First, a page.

Until now Joe's had it easy,
But now it's gonna get real hard
Cobra's hired evil twin brothers
Leaders of the Crimson Guard
They're double twins so much the same
If one's in trouble the other feels pain
The Crimson Guard is the most dangerous foe
of G.I. Joe A Real American Hero
Okay, perhaps the worst of the song lyrics so far. Silly rhymes, and maybe the lamest attempt at overselling the newest menace yet. Proclaiming the heroes have "had it easy" in their previous adventures, but now it's "gonna get real hard" because they're facing two gymnast twins feels just desperate. And, sheesh, "gonna get real hard" -- was this written by a scrappy ten-year-old in 1957 with a slingshot in his backpocket and bullfrog hidden in his bindle that he's going to use to scare off Bessie Lou whenever she comes around?
The Crimson Twins don't officially debut until "The Further Adventures of G.I. Joe" (the five-parter that opened the daily show in 1985), so this is likely the first time kids were exposed to the characters. Michael Bell is already cast as Xamot, but Tomax doesn't speak in the ad. (He'll be portrayed by Corey Burton a few months later on the show.)
Their central gimmick, that they feel each other's pain, is brought to the forefront immediately, literally in the first second of the ad. I've always enjoyed that bit, although it's perhaps a cruel joke to play on a kid...I genuinely believed as a child that this was a real experience between twins.
Aside from introducing Tomax and Xamot, we also see the Crimson Guard for the first time in animation here. In the comics, Hama seems to have little affection for the twins, but he sure loves the Crimson Guard. They're still appearing to this day, either infiltrating corporate America or the political realm. The brief flash of businessmen transforming into the Guard through the funhouse mirrors is a cute touch. (There actually is a scene in the issue featuring the Guardsmen in a hall of mirrors, though they were incorrectly drawn as H.I.S.S. tank pilots in this appearance.)
The previous commercial (originally attached to issue #30, but so nice Hasbro used it for a later comic as well) was possibly the finest looking one to date. This one is not quite to that level, but it looks decent. Likely the closest we've come so far to the true look of the cartoon. In fact, I could swear that shot early on of Flint leading the charge of attacking Joes was later recycled for the cartoon.
Speaking of Flint, you only see him from the back on the comic cover, but it's becoming evident by now that he's the new golden boy of the team. Most of the 1985 Joes never received their fair share of attention from Hama in the comic, but he didn't seem to have a problem using Flint on a semi-regular basis. In the animated series, meanwhile, Flint is clearly meant to be the star of the show once the daily series begins.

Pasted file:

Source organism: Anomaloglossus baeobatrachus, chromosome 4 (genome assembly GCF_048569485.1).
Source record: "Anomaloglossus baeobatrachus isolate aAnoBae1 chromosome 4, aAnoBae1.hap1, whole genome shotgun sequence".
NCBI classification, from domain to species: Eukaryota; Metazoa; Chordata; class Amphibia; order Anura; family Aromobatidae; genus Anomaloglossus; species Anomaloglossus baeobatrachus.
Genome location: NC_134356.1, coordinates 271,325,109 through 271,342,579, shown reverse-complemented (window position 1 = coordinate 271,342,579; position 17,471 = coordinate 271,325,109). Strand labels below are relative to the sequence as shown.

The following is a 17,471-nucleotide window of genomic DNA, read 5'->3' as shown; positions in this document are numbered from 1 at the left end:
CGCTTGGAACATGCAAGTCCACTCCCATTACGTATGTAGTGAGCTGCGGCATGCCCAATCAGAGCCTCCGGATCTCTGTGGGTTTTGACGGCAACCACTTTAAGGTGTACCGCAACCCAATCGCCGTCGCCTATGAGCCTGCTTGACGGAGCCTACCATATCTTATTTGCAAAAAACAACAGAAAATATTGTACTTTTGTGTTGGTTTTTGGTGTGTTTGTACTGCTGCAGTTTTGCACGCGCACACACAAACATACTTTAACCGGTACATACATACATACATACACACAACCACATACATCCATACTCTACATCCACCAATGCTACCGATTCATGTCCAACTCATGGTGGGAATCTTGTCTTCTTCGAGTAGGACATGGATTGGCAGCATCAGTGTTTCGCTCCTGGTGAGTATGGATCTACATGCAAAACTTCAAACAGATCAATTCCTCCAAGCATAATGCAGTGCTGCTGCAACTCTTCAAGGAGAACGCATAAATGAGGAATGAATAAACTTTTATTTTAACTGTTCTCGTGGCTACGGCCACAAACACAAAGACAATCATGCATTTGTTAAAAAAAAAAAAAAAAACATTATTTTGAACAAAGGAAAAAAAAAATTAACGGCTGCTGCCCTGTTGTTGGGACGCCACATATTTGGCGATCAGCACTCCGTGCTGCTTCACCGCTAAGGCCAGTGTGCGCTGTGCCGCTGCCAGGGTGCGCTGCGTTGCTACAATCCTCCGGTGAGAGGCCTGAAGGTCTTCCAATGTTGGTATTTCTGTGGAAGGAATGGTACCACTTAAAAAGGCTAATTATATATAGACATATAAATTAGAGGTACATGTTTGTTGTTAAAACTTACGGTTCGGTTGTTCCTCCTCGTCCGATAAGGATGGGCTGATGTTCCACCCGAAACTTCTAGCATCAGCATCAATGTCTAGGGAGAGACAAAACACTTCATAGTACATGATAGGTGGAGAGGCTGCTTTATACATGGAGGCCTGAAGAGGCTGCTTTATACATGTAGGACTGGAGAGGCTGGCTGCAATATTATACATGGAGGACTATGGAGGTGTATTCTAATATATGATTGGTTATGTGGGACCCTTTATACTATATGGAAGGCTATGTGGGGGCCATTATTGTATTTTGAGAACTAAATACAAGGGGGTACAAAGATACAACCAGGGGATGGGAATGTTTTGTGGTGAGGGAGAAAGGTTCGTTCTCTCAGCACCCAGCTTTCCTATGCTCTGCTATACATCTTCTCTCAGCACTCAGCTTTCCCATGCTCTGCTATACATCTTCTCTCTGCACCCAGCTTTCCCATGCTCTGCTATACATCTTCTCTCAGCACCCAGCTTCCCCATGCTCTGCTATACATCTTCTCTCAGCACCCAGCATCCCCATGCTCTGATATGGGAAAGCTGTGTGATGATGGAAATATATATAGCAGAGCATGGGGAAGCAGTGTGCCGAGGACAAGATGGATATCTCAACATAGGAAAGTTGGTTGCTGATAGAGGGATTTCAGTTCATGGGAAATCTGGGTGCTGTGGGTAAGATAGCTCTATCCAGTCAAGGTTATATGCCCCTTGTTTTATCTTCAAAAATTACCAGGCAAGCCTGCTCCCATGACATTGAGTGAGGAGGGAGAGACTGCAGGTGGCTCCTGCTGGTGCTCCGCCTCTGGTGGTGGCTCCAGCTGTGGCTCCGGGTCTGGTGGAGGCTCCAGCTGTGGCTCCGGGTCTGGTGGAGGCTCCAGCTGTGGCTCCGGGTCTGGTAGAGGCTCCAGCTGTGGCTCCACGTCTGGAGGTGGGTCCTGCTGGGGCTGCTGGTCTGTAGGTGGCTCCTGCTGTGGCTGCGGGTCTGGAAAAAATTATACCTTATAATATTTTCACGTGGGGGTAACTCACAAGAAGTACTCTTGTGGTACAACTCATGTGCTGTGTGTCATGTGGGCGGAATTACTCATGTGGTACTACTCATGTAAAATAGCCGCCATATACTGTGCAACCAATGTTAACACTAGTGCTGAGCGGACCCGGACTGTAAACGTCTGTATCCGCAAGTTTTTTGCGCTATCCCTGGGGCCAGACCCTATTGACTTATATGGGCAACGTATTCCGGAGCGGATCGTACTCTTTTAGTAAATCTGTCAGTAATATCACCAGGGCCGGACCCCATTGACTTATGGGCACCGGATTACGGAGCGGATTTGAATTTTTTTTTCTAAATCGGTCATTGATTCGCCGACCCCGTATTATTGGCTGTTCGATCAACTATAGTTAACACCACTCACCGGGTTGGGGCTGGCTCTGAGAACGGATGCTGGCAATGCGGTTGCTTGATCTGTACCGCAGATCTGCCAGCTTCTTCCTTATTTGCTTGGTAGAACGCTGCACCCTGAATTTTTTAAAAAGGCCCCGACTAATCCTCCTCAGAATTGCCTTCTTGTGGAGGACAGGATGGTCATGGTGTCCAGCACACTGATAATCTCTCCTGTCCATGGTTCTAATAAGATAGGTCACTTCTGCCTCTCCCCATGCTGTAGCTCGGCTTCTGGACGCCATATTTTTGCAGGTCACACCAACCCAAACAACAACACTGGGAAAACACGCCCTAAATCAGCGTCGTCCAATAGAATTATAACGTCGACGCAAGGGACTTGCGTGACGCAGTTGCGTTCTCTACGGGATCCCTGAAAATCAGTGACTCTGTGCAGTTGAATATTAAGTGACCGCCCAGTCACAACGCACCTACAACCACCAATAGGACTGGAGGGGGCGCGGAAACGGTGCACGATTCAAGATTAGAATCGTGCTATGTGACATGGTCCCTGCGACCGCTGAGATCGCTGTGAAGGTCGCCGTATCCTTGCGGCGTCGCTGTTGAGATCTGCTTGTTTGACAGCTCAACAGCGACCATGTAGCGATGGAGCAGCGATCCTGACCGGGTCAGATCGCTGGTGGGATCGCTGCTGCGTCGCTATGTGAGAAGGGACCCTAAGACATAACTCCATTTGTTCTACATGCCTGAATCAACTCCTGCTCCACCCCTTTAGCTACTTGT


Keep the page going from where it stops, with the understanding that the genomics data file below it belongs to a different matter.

It's become a part of the lore that Flint was named after animation writer Flint Dille, who worked on some of the earliest episodes. Dille recently stated he's not entirely sure this is true, but he did say that people at Sunbow used Flint to persuade him to take a job on the daily series, claiming (seemingly as a joke) they'd named a character in his honor.
To be honest, looking back, it's hard to articulate just what makes Flint so special on the show. People like his relationship with Lady Jaye, and the character design is cool, but...why is Flint specifically the Joe you're supposed to care about? His established personality from the comics and action figure dossier has him as a gruff intellectual who doesn't relate well to others, but this didn't translate at all to the small screen. The cartoon's Flint is serious, heroic, and free of the quirks that defined many of the other Joes. I suspect much of the affection for Flint comes from Bill Ratner's performance on the animated series, which had a friendly yet tough tone to it that spoke to kids. (You can check out an interesting interview with Ratner over at the Who Did That Voice? Youtube channel.)
Over the years, Hasbro seems to have settled on the idea of Duke as the face of the franchise, nudging Flint into the background. During the early production of the Joe live-action film, Hasbro and Paramount pursued Mark Wahlberg for months to play Duke...in spite of the fact he'd be far more appropriate, physically, as Flint.
By the way, the closing shot of the team in the commercial just looks goofy. Why is Flint waving a flag? Someone hand that Warrant Officer a laser rifle! What's on that thing, anyway?
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